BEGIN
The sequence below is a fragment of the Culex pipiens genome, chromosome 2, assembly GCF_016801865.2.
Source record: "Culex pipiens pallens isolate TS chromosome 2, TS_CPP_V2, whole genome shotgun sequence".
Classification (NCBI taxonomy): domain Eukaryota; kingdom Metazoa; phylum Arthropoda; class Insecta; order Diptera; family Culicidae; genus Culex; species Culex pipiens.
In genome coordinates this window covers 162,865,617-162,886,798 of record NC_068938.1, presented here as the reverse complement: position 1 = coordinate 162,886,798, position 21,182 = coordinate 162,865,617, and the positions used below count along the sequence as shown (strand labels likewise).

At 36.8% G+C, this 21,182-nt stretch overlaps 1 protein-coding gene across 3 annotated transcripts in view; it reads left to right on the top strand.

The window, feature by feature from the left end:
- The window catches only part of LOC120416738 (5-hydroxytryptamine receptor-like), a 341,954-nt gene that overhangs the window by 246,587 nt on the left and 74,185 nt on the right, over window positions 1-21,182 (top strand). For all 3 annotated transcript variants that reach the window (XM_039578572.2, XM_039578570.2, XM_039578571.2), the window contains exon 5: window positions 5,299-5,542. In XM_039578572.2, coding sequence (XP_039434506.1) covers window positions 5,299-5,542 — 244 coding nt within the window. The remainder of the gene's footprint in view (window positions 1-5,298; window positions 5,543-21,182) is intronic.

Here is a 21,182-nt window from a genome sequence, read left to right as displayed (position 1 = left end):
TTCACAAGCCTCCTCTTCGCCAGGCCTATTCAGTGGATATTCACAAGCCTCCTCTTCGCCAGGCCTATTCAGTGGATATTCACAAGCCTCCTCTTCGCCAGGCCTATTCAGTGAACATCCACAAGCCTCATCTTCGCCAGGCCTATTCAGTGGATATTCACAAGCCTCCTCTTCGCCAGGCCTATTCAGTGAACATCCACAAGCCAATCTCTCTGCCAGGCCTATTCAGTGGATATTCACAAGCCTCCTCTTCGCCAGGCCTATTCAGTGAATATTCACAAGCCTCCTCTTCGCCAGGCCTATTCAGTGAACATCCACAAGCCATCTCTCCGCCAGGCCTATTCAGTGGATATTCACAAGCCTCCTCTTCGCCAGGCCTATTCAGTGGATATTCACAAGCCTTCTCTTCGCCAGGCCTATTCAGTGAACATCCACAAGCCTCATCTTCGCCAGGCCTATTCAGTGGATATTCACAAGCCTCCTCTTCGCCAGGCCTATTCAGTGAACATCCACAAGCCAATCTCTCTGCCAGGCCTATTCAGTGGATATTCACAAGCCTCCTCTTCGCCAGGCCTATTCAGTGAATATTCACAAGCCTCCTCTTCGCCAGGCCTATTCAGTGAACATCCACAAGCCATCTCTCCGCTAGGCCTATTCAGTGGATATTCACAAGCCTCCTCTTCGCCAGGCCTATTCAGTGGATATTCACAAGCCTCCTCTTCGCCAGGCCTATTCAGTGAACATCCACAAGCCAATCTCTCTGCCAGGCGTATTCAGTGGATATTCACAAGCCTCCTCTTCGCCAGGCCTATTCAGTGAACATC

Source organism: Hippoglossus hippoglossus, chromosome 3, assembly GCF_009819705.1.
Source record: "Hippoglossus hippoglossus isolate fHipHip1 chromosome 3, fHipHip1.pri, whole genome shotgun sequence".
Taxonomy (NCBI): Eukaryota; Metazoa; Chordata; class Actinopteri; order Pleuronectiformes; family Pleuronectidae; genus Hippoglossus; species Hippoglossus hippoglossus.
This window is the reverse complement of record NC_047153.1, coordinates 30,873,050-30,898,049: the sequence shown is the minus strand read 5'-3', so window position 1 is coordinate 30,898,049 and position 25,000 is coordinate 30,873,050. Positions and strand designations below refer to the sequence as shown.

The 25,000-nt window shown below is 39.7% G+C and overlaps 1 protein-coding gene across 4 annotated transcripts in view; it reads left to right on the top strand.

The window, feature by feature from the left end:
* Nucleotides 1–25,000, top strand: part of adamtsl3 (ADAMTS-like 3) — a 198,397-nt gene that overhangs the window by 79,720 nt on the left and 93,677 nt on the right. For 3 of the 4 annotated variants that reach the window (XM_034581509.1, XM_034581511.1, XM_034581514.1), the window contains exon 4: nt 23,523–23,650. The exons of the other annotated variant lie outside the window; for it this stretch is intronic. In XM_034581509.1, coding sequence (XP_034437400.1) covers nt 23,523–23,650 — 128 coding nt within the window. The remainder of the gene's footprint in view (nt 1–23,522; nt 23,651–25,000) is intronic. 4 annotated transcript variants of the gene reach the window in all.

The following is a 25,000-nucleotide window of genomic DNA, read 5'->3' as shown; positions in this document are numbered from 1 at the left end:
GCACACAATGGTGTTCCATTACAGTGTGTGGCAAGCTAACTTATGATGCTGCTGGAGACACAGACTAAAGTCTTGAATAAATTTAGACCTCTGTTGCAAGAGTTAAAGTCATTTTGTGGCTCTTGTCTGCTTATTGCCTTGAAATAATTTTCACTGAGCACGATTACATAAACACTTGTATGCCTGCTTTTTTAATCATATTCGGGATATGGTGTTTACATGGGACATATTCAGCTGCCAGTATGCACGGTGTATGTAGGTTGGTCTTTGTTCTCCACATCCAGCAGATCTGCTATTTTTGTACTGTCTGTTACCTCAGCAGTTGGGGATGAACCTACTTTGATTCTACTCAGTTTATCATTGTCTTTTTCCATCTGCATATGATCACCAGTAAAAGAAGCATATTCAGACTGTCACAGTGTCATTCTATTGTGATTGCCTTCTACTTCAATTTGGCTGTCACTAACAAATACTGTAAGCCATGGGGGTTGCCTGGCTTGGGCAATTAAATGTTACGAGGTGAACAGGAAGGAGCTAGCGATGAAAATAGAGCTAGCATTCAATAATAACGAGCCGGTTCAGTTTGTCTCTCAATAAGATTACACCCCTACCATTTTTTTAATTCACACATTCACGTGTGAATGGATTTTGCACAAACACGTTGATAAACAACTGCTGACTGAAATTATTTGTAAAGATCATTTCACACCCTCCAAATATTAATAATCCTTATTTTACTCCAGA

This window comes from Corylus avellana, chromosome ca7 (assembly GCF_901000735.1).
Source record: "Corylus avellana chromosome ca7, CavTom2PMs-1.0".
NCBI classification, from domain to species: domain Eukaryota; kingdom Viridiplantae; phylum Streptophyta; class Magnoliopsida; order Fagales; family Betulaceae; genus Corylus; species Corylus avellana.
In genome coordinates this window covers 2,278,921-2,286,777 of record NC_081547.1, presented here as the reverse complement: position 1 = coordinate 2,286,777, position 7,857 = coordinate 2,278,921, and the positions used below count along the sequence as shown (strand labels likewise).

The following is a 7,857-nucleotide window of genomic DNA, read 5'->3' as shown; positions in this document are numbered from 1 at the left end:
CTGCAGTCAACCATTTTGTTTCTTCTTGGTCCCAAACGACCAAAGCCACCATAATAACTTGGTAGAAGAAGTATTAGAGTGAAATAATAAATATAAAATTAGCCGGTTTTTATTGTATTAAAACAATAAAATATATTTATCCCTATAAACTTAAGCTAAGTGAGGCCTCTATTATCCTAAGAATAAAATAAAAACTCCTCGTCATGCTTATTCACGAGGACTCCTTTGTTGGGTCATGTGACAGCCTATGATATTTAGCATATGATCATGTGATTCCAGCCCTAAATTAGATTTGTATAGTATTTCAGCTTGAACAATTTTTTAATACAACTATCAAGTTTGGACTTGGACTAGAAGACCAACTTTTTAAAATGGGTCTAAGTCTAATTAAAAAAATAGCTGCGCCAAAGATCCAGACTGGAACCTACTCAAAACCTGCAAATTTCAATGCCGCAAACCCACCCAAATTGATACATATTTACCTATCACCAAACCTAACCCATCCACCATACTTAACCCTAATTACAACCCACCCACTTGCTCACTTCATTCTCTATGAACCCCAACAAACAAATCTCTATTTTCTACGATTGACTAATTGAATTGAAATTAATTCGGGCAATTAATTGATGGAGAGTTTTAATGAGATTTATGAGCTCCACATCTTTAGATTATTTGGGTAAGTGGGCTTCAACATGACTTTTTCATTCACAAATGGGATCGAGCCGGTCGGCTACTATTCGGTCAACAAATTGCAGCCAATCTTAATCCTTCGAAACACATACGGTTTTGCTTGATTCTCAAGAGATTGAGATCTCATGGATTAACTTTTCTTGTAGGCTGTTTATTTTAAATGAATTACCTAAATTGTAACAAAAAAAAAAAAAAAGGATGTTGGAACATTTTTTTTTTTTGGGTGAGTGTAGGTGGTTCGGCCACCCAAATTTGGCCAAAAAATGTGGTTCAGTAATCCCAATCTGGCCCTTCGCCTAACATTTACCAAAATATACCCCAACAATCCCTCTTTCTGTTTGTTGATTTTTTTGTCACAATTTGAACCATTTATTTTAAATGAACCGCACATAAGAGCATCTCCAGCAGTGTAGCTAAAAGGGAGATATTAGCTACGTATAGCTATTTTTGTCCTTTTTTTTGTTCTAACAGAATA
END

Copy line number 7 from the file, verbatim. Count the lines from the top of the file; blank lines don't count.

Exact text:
- The window catches only part of LOC120416738 (5-hydroxytryptamine receptor-like), a 341,954-nt gene that overhangs the window by 246,587 nt on the left and 74,185 nt on the right, over window positions 1-21,182 (top strand). For all 3 annotated transcript variants that reach the window (XM_039578572.2, XM_039578570.2, XM_039578571.2), the window contains exon 5: window positions 5,299-5,542. In XM_039578572.2, coding sequence (XP_039434506.1) covers window positions 5,299-5,542 — 244 coding nt within the window. The remainder of the gene's footprint in view (window positions 1-5,298; window positions 5,543-21,182) is intronic.